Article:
Arduino reading digital scale
I am the proud owner of Stamps.com Model 510 5lb digital scale. It is a nice little scale which works very well (much better than Stamps.com service itself) while attached to my workstation. The scale doesn’t have a display making any kind of standalone use difficult. However, since the scale is a USB HID device reading data from it should be as easy as from a joystick and Arduino board should be adequate to provide a display function for it. To test this theory I made a simple setup consisting of Arduino UNO, USB Host shield and HD44780-compatible LCD display. I also wrote a small sketch which polls the scale and outputs the weight. The secondary objective of this project was to demonstrate LCD support in USB Host shield library.
For this project I used the following:
- An Arduino board. Standard size board, such as UNO, Duemilanove or Leonardo, will work
- USB Host Shield
- Toshiba HD44780-compatible LCD display, in 16×1 or 16×2 configuration. If you’re planning to use this sketch for something else, like data logging, the display is optional – all output from the scale is repeated to the serial port
- Stamps.com 5lb digital scale. Scales are standard HID devices with usage table 0x8d, therefore, scales from other brands may work as well with no or minimal modifications to the code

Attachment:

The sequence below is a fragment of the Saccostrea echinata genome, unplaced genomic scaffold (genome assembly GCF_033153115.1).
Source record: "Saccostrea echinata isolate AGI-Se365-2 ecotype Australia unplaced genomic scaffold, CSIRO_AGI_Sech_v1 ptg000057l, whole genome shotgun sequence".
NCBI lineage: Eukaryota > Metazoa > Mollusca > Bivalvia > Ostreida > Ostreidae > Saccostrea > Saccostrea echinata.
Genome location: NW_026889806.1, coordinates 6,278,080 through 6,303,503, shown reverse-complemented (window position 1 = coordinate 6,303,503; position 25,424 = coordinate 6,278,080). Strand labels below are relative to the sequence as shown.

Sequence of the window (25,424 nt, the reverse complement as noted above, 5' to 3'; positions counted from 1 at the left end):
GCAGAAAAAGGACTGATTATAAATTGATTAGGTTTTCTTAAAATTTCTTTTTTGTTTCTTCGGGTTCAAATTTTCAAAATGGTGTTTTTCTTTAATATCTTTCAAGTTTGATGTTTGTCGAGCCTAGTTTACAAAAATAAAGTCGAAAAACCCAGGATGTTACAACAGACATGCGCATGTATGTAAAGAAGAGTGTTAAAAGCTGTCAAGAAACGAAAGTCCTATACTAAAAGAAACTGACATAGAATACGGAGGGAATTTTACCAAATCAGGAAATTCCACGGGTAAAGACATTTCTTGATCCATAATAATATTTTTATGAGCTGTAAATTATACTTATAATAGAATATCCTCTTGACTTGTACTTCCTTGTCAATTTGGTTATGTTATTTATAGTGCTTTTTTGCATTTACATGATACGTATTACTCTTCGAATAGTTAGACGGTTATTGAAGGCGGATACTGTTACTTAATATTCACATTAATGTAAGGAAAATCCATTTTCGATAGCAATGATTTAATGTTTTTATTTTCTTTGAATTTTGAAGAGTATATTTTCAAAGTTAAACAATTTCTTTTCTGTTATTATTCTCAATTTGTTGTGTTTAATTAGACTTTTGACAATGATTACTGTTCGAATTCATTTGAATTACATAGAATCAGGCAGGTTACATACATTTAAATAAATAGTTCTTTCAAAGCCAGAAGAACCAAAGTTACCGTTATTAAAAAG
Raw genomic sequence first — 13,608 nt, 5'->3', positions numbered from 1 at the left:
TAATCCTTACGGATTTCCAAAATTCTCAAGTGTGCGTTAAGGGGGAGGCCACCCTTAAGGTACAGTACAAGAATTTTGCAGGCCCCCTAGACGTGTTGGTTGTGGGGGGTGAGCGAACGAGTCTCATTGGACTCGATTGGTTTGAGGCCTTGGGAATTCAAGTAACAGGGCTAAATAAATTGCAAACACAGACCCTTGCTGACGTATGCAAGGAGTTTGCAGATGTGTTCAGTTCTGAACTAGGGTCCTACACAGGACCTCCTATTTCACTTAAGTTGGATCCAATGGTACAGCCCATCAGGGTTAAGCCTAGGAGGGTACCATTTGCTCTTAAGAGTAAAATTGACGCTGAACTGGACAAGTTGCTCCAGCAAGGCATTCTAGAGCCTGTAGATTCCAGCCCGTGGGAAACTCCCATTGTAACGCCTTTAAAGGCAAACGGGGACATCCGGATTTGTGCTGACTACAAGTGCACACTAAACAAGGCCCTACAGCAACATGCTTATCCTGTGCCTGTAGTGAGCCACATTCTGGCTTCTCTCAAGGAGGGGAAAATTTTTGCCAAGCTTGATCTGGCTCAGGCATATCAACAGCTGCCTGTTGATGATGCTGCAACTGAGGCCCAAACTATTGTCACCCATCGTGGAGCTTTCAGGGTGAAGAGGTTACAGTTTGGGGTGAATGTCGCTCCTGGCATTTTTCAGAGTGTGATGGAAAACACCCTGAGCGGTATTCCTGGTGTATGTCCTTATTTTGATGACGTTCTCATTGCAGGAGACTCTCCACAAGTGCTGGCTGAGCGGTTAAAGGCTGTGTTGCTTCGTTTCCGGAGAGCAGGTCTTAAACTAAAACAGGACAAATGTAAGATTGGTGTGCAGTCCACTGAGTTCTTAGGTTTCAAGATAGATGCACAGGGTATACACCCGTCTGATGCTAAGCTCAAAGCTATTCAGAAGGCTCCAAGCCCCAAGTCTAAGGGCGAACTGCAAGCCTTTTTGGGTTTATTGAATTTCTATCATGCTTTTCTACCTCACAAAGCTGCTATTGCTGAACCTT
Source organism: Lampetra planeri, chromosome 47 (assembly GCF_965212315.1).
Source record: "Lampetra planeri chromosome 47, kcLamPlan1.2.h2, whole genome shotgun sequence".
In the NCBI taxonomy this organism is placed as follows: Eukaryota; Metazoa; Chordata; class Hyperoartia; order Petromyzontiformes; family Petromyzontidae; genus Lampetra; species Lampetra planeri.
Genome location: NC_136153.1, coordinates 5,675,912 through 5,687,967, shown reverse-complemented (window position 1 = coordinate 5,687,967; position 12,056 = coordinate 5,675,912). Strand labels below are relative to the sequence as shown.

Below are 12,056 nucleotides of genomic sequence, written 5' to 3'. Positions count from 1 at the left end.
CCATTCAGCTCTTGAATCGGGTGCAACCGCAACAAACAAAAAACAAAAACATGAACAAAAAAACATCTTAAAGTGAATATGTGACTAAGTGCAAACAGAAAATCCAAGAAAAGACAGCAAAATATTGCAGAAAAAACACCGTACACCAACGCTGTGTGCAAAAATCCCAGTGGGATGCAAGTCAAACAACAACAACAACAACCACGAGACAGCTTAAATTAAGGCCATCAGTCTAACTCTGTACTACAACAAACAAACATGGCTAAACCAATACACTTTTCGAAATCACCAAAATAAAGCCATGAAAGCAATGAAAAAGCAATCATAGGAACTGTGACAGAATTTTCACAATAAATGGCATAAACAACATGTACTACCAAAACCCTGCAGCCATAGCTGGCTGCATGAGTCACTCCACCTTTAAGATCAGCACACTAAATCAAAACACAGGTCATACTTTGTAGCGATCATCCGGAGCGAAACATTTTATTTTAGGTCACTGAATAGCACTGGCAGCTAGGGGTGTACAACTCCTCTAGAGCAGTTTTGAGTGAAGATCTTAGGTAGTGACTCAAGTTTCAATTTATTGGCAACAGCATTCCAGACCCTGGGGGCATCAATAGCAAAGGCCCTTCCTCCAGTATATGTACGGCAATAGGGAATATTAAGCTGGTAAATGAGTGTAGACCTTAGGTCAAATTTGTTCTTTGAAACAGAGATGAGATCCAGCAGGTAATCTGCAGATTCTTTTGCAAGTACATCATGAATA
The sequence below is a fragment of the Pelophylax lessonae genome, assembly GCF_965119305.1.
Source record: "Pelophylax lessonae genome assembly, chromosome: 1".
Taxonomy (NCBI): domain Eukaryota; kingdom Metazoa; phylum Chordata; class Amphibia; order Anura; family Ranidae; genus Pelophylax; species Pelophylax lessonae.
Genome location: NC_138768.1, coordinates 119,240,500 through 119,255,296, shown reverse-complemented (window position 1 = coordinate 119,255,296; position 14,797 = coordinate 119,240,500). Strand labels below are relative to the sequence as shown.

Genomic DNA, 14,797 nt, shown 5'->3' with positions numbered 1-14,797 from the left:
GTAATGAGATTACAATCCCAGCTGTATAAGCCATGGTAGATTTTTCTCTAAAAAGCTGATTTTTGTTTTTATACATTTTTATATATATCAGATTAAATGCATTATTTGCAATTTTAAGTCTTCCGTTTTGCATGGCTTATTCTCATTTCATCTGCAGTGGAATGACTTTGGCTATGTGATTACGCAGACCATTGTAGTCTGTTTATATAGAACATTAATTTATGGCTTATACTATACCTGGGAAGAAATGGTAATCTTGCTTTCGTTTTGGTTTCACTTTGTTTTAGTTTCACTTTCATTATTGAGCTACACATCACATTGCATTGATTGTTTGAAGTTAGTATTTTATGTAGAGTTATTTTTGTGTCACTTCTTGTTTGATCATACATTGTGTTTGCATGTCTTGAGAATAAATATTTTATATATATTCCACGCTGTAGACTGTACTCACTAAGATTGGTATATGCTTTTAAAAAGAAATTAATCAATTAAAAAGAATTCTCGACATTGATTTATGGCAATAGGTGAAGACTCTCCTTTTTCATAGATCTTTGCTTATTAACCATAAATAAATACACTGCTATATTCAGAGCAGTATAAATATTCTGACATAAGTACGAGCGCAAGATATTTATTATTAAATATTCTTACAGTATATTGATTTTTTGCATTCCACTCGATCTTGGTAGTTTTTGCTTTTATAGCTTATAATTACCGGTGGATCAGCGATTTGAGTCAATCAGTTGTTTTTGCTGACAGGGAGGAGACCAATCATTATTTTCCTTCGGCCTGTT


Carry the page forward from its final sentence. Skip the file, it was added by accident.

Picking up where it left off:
- USB Host library
The example code is also hosted at github, as well as in ‘examples’ section of the library under ‘HID’. It has been tested with Arduino IDE version 1.0.5.
In this project, the LCD is connected to the shield’s GPOUT pins, as documented in max_LCD.h header file. In addition to data lines, 5V and ground must also be connected to the shield’s 5V and GND terminals; the RW pin must be grounded – I do it on the LCD itself. In order to see the characters, the display must be biased – a 5K-10K pot with wiper on Vo and other two pins on 5V and ground will provide contrast adjustment.
Continue reading Adding a display to a digital scale using Arduino and USB Host shield
Bit reversal code
This is Part 3 of 3-part series of articles. Part 1 talks about ways of tweaking SPI code while Part 2 talks about hardware modifications.
After finishing hardware modifications for my three-SPI-device setup I started coding and hit a snag. Any device would happily work by its own, WiFi and SD were also happy together, however, adding NFC Shield to the mix would disable other two. If I moved NFC initialization to the beginnig, other two devices would work but NFC would not. At the same time, if a device was just present on a bus and not initialized, other two devices were not affected. It became clear that initialization itself was the source of error.
Seeedstudio NFC Shield uses NXP PN532 transmission module. This module supports several communication interfaces, namely SPI, I2C, and HSU. In SPI mode the data format is ‘LSB first’, i.e., transmission starts from bit 0. Such format is uncommon; all other SPI shields I’m aware of – Ethernet, WiFi, USB Host, etc., are using ‘MSB first’ format – the transmission starts with bit 7.
A quick look into NFC library source code revealed the following line in